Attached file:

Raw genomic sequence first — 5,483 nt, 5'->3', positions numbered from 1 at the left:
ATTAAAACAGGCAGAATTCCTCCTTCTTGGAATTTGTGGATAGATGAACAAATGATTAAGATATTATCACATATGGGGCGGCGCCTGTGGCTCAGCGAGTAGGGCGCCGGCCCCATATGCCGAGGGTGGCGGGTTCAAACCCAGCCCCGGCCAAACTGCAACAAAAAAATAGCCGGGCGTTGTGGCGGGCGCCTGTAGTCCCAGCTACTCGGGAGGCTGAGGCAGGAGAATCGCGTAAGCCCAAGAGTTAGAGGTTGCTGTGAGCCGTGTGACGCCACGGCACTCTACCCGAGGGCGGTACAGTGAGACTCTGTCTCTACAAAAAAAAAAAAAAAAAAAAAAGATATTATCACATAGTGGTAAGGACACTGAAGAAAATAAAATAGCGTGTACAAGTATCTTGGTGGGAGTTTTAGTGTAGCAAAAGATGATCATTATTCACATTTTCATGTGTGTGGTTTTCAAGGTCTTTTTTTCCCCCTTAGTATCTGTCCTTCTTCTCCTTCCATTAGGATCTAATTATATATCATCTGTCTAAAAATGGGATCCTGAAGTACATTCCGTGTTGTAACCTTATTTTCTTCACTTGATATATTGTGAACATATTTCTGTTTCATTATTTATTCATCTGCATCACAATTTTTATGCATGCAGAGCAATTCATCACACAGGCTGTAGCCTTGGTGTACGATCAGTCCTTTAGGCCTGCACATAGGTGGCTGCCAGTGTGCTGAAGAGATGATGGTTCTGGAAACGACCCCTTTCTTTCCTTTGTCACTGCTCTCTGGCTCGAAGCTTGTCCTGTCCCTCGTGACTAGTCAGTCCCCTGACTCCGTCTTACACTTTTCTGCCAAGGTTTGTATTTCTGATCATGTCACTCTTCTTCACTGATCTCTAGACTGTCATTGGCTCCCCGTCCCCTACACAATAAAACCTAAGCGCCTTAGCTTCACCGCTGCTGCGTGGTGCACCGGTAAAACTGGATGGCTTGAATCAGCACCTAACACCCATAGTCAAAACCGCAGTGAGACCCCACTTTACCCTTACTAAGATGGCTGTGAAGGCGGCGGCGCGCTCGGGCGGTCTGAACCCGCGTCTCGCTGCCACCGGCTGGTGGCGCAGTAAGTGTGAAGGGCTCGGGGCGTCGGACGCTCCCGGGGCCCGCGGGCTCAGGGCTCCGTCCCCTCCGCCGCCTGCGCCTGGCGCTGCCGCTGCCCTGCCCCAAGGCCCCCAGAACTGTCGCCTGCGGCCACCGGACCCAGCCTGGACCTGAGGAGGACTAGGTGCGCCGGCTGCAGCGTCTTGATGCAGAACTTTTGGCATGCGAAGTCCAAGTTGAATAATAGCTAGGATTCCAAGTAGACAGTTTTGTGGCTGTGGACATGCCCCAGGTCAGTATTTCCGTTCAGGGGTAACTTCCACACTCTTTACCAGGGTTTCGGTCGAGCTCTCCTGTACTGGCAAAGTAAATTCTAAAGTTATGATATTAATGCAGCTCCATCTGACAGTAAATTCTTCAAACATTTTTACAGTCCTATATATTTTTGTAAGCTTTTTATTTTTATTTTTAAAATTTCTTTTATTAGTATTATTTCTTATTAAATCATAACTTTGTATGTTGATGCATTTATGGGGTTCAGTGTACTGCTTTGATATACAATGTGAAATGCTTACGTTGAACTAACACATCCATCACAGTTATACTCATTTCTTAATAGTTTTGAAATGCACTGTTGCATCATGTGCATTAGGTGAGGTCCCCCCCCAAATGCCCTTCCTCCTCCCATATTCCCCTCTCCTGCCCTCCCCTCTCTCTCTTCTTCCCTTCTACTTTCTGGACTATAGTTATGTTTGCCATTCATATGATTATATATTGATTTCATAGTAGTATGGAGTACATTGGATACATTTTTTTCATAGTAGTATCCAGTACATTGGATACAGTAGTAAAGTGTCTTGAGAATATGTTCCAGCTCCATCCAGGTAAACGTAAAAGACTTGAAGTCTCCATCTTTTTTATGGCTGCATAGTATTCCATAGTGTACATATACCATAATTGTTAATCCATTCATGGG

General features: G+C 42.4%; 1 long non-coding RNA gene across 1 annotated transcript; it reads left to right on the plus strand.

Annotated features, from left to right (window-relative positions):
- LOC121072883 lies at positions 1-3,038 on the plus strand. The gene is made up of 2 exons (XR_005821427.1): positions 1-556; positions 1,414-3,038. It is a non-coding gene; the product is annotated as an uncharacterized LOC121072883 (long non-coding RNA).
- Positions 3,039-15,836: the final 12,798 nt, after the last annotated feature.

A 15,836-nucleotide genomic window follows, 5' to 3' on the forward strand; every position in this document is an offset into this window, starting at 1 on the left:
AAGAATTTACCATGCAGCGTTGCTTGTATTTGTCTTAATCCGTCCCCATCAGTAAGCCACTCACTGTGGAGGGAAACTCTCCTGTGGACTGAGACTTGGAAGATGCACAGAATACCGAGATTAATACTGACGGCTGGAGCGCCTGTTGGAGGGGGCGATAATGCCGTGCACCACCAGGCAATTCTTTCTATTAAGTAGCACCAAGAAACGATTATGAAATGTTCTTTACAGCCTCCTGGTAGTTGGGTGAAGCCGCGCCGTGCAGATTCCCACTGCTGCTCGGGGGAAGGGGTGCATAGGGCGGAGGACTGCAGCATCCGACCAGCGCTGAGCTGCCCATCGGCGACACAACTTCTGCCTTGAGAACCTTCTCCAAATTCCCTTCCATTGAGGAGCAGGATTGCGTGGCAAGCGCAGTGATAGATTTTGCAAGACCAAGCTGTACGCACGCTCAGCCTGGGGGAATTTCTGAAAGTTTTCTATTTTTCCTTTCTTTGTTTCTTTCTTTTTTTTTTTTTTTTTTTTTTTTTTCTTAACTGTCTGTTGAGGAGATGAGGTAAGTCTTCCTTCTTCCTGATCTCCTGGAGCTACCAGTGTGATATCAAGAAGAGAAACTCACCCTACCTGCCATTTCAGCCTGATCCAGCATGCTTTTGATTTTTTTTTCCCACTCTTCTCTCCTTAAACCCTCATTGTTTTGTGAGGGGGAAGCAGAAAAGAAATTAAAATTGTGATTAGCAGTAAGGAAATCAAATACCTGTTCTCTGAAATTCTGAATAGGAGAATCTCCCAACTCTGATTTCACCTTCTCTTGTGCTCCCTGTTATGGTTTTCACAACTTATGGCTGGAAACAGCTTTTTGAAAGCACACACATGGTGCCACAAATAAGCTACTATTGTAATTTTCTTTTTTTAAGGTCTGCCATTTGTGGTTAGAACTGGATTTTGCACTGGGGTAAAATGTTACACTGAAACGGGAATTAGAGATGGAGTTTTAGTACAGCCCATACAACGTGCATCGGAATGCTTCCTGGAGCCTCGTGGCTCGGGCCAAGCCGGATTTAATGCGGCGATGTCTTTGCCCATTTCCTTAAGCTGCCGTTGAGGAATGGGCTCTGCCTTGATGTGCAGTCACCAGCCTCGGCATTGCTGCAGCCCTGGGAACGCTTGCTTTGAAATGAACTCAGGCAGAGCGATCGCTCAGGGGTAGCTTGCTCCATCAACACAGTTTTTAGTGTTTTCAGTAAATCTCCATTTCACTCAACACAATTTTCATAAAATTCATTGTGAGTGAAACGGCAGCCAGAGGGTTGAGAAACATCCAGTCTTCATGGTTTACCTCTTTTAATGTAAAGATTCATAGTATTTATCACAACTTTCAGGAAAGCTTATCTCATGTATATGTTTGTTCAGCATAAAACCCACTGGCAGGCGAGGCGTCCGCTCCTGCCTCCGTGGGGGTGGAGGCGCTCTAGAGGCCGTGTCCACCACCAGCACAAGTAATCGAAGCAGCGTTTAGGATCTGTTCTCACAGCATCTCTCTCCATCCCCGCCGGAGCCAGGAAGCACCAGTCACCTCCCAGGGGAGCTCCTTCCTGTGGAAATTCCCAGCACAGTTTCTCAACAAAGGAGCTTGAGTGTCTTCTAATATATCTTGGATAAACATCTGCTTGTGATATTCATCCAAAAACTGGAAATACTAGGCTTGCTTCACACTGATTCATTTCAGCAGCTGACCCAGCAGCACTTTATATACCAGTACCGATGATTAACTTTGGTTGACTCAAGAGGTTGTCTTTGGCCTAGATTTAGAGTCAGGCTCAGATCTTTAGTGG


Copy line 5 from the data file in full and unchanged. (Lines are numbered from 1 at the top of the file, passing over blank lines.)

- LOC121072883 lies at positions 1-3,038 on the plus strand. The gene is made up of 2 exons (XR_005821427.1): positions 1-556; positions 1,414-3,038. It is a non-coding gene; the product is annotated as an uncharacterized LOC121072883 (long non-coding RNA).